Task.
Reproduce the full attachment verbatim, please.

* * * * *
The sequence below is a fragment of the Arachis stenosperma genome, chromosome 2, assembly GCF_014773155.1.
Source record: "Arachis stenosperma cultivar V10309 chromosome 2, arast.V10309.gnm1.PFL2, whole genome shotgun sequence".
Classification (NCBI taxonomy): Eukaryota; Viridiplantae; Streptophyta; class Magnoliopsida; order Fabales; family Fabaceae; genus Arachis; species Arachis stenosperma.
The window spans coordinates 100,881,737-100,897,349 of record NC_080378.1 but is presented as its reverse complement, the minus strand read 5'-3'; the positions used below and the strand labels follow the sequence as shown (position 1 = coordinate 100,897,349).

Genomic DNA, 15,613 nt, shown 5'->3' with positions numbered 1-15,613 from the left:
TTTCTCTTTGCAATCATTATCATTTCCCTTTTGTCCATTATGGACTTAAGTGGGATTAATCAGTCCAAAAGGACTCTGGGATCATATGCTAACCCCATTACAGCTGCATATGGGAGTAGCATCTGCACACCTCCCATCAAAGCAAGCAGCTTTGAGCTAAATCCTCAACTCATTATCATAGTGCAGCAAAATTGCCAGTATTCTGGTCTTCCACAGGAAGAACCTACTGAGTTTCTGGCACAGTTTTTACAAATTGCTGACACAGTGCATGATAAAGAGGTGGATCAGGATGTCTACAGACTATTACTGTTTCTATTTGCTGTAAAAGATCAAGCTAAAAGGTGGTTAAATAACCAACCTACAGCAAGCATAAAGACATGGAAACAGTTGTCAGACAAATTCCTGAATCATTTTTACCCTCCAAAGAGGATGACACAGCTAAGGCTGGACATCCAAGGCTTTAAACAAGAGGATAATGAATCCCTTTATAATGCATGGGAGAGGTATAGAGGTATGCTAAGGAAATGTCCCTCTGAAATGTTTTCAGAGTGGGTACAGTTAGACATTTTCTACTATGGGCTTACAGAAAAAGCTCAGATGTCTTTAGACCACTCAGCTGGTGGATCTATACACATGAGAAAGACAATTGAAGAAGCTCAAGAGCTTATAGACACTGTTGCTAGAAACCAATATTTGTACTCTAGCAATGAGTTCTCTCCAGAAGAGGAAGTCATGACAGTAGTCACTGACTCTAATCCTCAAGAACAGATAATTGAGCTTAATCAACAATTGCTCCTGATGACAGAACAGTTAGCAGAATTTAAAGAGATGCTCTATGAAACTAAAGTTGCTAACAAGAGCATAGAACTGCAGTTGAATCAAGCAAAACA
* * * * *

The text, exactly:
The sequence below is a fragment of the Arachis stenosperma genome, chromosome 2, assembly GCF_014773155.1.
Source record: "Arachis stenosperma cultivar V10309 chromosome 2, arast.V10309.gnm1.PFL2, whole genome shotgun sequence".
Classification (NCBI taxonomy): Eukaryota; Viridiplantae; Streptophyta; class Magnoliopsida; order Fabales; family Fabaceae; genus Arachis; species Arachis stenosperma.
The window spans coordinates 100,881,737-100,897,349 of record NC_080378.1 but is presented as its reverse complement, the minus strand read 5'-3'; the positions used below and the strand labels follow the sequence as shown (position 1 = coordinate 100,897,349).

Genomic DNA, 15,613 nt, shown 5'->3' with positions numbered 1-15,613 from the left:
TTTCTCTTTGCAATCATTATCATTTCCCTTTTGTCCATTATGGACTTAAGTGGGATTAATCAGTCCAAAAGGACTCTGGGATCATATGCTAACCCCATTACAGCTGCATATGGGAGTAGCATCTGCACACCTCCCATCAAAGCAAGCAGCTTTGAGCTAAATCCTCAACTCATTATCATAGTGCAGCAAAATTGCCAGTATTCTGGTCTTCCACAGGAAGAACCTACTGAGTTTCTGGCACAGTTTTTACAAATTGCTGACACAGTGCATGATAAAGAGGTGGATCAGGATGTCTACAGACTATTACTGTTTCTATTTGCTGTAAAAGATCAAGCTAAAAGGTGGTTAAATAACCAACCTACAGCAAGCATAAAGACATGGAAACAGTTGTCAGACAAATTCCTGAATCATTTTTACCCTCCAAAGAGGATGACACAGCTAAGGCTGGACATCCAAGGCTTTAAACAAGAGGATAATGAATCCCTTTATAATGCATGGGAGAGGTATAGAGGTATGCTAAGGAAATGTCCCTCTGAAATGTTTTCAGAGTGGGTACAGTTAGACATTTTCTACTATGGGCTTACAGAAAAAGCTCAGATGTCTTTAGACCACTCAGCTGGTGGATCTATACACATGAGAAAGACAATTGAAGAAGCTCAAGAGCTTATAGACACTGTTGCTAGAAACCAATATTTGTACTCTAGCAATGAGTTCTCTCCAGAAGAGGAAGTCATGACAGTAGTCACTGACTCTAATCCTCAAGAACAGATAATTGAGCTTAATCAACAATTGCTCCTGATGACAGAACAGTTAGCAGAATTTAAAGAGATGCTCTATGAAACTAAAGTTGCTAACAAGAGCATAGAACTGCAGTTGAATCAAGCAAAACA